Even more so than his brilliant Hero, Zhang Yimou’s latest is “a love story wrapped inside of an action film”. While it does feature some of the best martial arts sequences I’ve ever seen, all the battle and intrigue are secondary to the passionate emotional journey the characters go through. The fight scenes are symbolic, basically. Whereas in an Hollywood romance, obstacles would be something like the guy’s ex popping in and making the girl get jealous and leave, here the lovers are attacked by 30 guards with swords!
“House of Flying Daggers” is an exhilarating pas de deux between two wonderful performers, Zhang Zhiyi and Takeshi Kaneshiro. They’re both beautiful and in extraordinary control of their bodies, and there’s intense erotic tension between them all through the film, whether they’re fighting or making out. Making things more complicated is that each of them claims to be someone they are not. Jin is an Imperial soldier pretending to be a masterless ninja, while Mei is a blind dancer in a brothel who is secretly the daughter of the recently assassinated rebel leader of the Flying Daggers.
Their relationship keeps heating up from their rocky meeting in the brothel to their journey through the woods towards the secret headquarters of the Flying Daggers. Passion is often stronger than reason, but they must always question whether the other one is being sincere or if seduction is just another form of deceit. And when they finally reach the House of the Flying Daggers, it becomes even more difficult to sort out their feelings as they must face new revelations, hard decisions and the introduction of a third player into their game of love.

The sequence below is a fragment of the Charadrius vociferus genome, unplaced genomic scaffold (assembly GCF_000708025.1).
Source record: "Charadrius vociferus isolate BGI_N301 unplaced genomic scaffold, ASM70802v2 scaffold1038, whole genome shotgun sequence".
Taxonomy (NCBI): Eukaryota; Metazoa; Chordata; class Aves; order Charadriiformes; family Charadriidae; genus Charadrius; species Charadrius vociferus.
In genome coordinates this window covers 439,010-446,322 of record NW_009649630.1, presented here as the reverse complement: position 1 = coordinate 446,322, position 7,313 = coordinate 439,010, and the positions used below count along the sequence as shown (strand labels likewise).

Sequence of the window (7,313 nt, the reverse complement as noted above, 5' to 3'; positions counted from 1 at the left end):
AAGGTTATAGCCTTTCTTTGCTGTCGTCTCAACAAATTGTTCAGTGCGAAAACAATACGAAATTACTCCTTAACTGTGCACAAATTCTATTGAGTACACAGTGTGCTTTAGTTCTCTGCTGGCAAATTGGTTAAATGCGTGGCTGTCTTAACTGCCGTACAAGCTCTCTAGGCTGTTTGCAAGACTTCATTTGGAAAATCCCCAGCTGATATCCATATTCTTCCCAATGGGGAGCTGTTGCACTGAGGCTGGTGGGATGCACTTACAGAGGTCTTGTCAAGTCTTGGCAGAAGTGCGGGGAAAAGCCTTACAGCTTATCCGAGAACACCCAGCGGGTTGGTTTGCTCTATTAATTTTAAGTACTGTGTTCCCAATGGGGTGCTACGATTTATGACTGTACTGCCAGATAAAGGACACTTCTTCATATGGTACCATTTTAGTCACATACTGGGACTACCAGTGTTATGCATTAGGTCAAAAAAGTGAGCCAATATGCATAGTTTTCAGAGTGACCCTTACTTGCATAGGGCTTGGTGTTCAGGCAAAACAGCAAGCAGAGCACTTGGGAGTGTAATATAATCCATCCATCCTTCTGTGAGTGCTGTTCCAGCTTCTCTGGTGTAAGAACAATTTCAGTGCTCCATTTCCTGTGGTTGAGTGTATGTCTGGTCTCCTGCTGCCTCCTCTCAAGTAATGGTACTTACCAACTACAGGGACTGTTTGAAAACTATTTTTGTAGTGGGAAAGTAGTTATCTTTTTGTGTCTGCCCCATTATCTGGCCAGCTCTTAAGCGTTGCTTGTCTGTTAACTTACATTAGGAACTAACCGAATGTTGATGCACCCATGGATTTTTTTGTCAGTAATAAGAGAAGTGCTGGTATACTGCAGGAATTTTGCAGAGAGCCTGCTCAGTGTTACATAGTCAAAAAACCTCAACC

So “House of Flying Daggers” is a heartbreaking story, but it’s also full of beauty. The beauty of the incredibly colorful costumes. The beauty of nature as it magically goes from spring to summer, fall and winter over only three days. The beauty of the human body, capable of grace and sensuality one instant, lethal force the next.
I doubted the martial arts sequences in “Hero” could be topped, but Zhang Yimou does just that here. Each action scene is more exciting and gorgeously crafted than the one before, up until the absolutely breathtaking showdown in the bamboo forest, which unfolds simultaneously on the ground and high up on the bamboo. The climactic duel isn’t as elaborate (though I do love the way a lady, snow and blood play against each other), but it powerfully brings the tale to a close.
Here’s a film that oddly pleases two very different sides of my cinematic sensibility, the action-loving geek and the hopelessly romantic dreamer. Yimou’s camera can zoom through trees along with an arrow, but it can also stop and take the time to capture a tear rolling down a cheek.